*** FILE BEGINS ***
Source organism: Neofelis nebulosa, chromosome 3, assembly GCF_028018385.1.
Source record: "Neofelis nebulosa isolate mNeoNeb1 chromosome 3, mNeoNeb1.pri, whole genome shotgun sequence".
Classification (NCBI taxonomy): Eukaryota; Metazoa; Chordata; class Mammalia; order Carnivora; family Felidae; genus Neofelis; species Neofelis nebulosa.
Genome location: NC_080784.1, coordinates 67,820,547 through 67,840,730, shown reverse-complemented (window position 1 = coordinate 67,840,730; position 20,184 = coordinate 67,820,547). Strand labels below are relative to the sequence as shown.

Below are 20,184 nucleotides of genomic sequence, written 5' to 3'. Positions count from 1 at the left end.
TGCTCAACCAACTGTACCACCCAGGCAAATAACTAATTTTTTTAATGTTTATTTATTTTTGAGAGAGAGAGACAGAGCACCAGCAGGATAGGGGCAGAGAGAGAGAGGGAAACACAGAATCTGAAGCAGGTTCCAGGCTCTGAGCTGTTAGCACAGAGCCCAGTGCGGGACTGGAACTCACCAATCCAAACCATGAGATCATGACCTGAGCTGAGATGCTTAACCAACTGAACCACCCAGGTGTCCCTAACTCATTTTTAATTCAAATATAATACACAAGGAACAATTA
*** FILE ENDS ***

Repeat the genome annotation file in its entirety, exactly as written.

Source organism: Neofelis nebulosa, chromosome 3, assembly GCF_028018385.1.
Source record: "Neofelis nebulosa isolate mNeoNeb1 chromosome 3, mNeoNeb1.pri, whole genome shotgun sequence".
Classification (NCBI taxonomy): Eukaryota; Metazoa; Chordata; class Mammalia; order Carnivora; family Felidae; genus Neofelis; species Neofelis nebulosa.
Genome location: NC_080784.1, coordinates 67,820,547 through 67,840,730, shown reverse-complemented (window position 1 = coordinate 67,840,730; position 20,184 = coordinate 67,820,547). Strand labels below are relative to the sequence as shown.

Below are 20,184 nucleotides of genomic sequence, written 5' to 3'. Positions count from 1 at the left end.
TGCTCAACCAACTGTACCACCCAGGCAAATAACTAATTTTTTTAATGTTTATTTATTTTTGAGAGAGAGAGACAGAGCACCAGCAGGATAGGGGCAGAGAGAGAGAGGGAAACACAGAATCTGAAGCAGGTTCCAGGCTCTGAGCTGTTAGCACAGAGCCCAGTGCGGGACTGGAACTCACCAATCCAAACCATGAGATCATGACCTGAGCTGAGATGCTTAACCAACTGAACCACCCAGGTGTCCCTAACTCATTTTTAATTCAAATATAATACACAAGGAACAATTA